Monday, May 5, 2014

Pomp and Circumstance

-By Arnie Fenner

The Midland Theater in Kansas City. A Historic Landmark built in 1927,
it is a sumptuous venue for the Spectrum awards ceremony

Saturday night the awards for Spectrum 21 will be presented at a ceremony held in conjunction with Spectrum Fantastic Art Live. There will be fun, there will be camaraderie, there will be entertainment, but above all there will be a celebration of the community. Regardless of who receives an award or recognition, the awards ceremony is about all of us, for all of us.

Recently I watched a very good series of documentaries on the BBC about the history of science fiction: they talked to lots of actors and lots of writers and even a few productions designers…but not a single we-can-draw-your-idea-for-you artist. Not one. Gale Anne Hurd gave some nice props to H.R. Giger, but the rest of the arts community were…anonymous. Including the artists whose works were used to illustrate some of the books and films and themes they were talking about.



Above: A couple of ads I put together pointing out the importance of artists. Now that movies are digital, I'm going to have to come up with something other than a film strip to get the message across.


People treat us the way we teach them to treat us.

That's why Spectrum came about in the first place: to help artists get the credit they were due. I had done these ads awhile back (and these are only two of a batch) just to remind people that art is in every aspect of our lives and that it's artists who create it. I like all of the various awards: the Hugo, the Eisners, the World Fantasy Awards, and of course the Chesleys, but they're all piggybacked onto other shared awards or events and I've always believed our field deserves something that's for us. Exclusively.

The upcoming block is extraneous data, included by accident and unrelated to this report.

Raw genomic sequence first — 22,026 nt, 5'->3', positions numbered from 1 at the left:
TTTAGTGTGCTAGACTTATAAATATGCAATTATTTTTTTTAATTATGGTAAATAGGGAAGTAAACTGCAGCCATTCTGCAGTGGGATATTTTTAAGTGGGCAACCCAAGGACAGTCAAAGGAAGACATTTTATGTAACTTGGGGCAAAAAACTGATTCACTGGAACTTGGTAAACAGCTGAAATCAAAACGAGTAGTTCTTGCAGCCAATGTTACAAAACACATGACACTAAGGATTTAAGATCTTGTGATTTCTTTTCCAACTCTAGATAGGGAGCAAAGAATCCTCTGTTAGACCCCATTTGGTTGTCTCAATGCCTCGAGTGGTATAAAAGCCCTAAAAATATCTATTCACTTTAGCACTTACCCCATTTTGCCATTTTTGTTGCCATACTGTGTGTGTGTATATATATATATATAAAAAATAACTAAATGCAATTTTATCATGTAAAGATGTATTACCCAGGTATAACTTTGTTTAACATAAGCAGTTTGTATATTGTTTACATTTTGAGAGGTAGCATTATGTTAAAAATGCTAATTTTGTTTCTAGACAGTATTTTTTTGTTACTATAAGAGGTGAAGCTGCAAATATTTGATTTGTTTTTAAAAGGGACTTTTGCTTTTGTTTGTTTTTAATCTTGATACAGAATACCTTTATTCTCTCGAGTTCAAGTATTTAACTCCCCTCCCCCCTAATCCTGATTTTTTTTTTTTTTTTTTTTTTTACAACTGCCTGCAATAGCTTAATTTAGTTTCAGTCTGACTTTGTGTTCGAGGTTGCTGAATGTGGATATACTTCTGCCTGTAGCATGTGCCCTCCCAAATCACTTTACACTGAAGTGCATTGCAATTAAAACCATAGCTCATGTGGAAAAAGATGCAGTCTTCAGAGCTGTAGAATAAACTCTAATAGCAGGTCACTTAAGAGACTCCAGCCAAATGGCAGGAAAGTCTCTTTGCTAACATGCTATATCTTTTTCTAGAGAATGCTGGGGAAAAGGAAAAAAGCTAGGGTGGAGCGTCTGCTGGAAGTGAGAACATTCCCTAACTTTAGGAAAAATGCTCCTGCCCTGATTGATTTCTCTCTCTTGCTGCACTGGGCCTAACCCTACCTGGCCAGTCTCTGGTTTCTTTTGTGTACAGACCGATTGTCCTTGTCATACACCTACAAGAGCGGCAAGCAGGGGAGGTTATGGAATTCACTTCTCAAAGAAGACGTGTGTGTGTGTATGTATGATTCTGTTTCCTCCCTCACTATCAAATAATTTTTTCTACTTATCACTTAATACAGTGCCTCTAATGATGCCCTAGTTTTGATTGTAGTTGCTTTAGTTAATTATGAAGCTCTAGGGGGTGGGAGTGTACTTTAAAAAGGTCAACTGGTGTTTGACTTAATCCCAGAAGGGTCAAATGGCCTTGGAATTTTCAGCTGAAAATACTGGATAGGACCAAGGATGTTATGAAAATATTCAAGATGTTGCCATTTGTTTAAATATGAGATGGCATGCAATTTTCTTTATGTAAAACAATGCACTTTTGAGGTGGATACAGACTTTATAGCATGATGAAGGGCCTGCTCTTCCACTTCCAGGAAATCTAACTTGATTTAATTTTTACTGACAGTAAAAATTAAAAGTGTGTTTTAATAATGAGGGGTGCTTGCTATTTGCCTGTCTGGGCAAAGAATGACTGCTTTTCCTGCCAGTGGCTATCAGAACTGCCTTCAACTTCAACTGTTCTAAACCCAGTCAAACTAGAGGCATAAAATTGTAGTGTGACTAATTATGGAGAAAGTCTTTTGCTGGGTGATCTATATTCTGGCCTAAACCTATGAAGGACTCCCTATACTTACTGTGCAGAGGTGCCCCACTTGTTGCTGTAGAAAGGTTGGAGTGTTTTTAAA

So we've been doing the awards ceremony for the last couple of years with a bit of glamour to give the creators an evening in the spotlight. We could've easily arranged for a room in the convention center or in one of the hotels to hand out the awards...but where's the fun in that? Where's the giving back, where's the investment in an ideal? Spectrum has always been about the artists and the arts community and that's why we've chosen to pull out the stops, one night a year, and give the artists the recognition they should have.

Honestly, it makes me feel good. And this year will mark the completion of the transition from Cathy's and my tenure as Spectrum's directors and John Fleskes' assumption of the position and the responsibilities.

We can live vicariously through the activities of others (and increasingly through the Internet) or retreat into like-minded enclaves and "members only" social media venues. Or—and this is my preference—we can live our lives directly and "out loud" and be an active part of our family.

I sincerely hope you'll join us this weekend. Because, frankly, the awards ceremony is a symbol, a call out to the public, that we're here. These are the artists that create what we watch, what we buy, what excites us. What moves us. What we wear, what our cars look like, what our entertainment looks like, what we decorate our homes with.